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Cloning Row Escalates
'I would rather go to hell than take orders on how to vote from the Cardinal.'--Australian lawmaker
Cardinal Pell and Morris Iemma the state premier
Cardinal Pell and Morris Iemma the state premier

.- Catholic lawmakers in Australia said yesterday they will vote in favor of therapeutic cloning regardless of the directives or warnings issued by the archbishop of Sydney.

Tony Stewart of the ruling Labor Party in the New South Wales state parliament, said he would rather go to hell than take orders on how to vote from Cardinal George Pell. "Maybe I'll go to hell, but if I go to hell I'm going to do so by saving a lot of lives, because that's what this bill is about," Tony Stewart said in a radio interview.

Cardinal Pell said recently that cloning is unethical and “a serious moral matter”, which could see the creation of human and animal hybrids.

“Catholic politicians who vote for this legislation must realize that their voting has consequences for their place in the life of the Church," he reportedly said.

Cardinal Pell was soon joined by Archbishop Barry Hickey of Perth who also issued a similar warning. He said that Catholics who vote for cloning, "are acting against the teaching of the Church on a very serious matter and they should, in conscience, not vote that way; but if they do, in conscience they should not go to Communion."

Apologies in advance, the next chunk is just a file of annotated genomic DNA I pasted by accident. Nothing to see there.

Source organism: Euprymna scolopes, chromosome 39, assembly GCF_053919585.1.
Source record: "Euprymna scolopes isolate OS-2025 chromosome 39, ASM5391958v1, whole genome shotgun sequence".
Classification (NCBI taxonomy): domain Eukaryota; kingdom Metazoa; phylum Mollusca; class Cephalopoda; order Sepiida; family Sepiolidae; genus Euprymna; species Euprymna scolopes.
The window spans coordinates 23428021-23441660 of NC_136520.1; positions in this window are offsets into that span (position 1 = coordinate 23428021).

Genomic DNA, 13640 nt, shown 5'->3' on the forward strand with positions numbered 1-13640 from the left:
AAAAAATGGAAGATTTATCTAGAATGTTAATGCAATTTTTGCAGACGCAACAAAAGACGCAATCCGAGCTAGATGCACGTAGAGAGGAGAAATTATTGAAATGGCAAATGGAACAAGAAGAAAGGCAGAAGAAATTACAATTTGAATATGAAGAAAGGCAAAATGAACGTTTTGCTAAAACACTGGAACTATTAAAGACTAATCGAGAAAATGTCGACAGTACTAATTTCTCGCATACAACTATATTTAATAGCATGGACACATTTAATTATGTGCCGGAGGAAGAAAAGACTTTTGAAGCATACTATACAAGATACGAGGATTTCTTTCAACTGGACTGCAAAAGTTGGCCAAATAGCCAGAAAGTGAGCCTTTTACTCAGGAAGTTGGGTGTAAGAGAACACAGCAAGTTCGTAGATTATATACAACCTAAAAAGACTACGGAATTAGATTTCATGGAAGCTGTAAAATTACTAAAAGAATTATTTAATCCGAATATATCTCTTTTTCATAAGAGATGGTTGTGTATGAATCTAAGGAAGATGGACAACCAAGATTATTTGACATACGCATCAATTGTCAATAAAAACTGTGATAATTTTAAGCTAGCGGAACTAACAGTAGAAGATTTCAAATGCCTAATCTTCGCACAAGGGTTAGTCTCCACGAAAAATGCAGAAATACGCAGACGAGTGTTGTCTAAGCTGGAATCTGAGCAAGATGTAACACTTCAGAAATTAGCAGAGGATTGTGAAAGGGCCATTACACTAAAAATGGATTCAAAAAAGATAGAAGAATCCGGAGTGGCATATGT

The both prelates said they are considering refusing Holy Communion to Catholic lawmakers who vote in favor of the bill.

"We don't need a religious leader telling members of parliament what should be done," Stewart said in a radio interview.

Lawmakers are being allowed a conscience vote on a bill to bring the country's most populous state into line with the federal government, which overturned a ban on the so-called therapeutic cloning last year.

The new law would allow excess human embryos from in-vitro fertilization treatment to be used to create stem cells for research.

Both state premier Morris Iemma and his deputy, John Watkins, are Catholics who have said they intend to vote for the bill.

"I've already thought seriously about this legislation, and it passes all the ethical and moral issues that I need passed, and gives people hope," said Watkins, who admitted he is upset about the cardinal’s recent statements.

The Anglican Church is also asking lawmakers to vote against the bill.


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April 24, 2014

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